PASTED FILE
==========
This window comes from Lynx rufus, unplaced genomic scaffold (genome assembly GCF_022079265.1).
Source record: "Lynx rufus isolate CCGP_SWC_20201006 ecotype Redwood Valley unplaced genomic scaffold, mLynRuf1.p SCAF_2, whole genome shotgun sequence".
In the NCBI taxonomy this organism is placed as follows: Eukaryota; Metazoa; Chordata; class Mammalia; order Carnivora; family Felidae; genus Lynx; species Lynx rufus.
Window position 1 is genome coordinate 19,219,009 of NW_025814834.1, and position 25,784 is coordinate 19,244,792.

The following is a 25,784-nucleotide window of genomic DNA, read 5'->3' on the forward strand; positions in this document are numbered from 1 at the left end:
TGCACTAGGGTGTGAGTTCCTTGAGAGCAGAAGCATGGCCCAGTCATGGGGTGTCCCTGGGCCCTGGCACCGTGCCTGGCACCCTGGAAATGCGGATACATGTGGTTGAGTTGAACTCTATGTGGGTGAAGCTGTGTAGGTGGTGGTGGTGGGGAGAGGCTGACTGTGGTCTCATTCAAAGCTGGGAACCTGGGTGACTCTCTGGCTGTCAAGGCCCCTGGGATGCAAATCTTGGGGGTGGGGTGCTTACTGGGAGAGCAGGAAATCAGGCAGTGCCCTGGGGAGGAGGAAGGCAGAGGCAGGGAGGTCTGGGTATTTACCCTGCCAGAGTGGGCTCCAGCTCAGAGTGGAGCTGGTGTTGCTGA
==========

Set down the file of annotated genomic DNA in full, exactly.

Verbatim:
This window comes from Lynx rufus, unplaced genomic scaffold (genome assembly GCF_022079265.1).
Source record: "Lynx rufus isolate CCGP_SWC_20201006 ecotype Redwood Valley unplaced genomic scaffold, mLynRuf1.p SCAF_2, whole genome shotgun sequence".
In the NCBI taxonomy this organism is placed as follows: Eukaryota; Metazoa; Chordata; class Mammalia; order Carnivora; family Felidae; genus Lynx; species Lynx rufus.
Window position 1 is genome coordinate 19,219,009 of NW_025814834.1, and position 25,784 is coordinate 19,244,792.

The following is a 25,784-nucleotide window of genomic DNA, read 5'->3' on the forward strand; positions in this document are numbered from 1 at the left end:
TGCACTAGGGTGTGAGTTCCTTGAGAGCAGAAGCATGGCCCAGTCATGGGGTGTCCCTGGGCCCTGGCACCGTGCCTGGCACCCTGGAAATGCGGATACATGTGGTTGAGTTGAACTCTATGTGGGTGAAGCTGTGTAGGTGGTGGTGGTGGGGAGAGGCTGACTGTGGTCTCATTCAAAGCTGGGAACCTGGGTGACTCTCTGGCTGTCAAGGCCCCTGGGATGCAAATCTTGGGGGTGGGGTGCTTACTGGGAGAGCAGGAAATCAGGCAGTGCCCTGGGGAGGAGGAAGGCAGAGGCAGGGAGGTCTGGGTATTTACCCTGCCAGAGTGGGCTCCAGCTCAGAGTGGAGCTGGTGTTGCTGA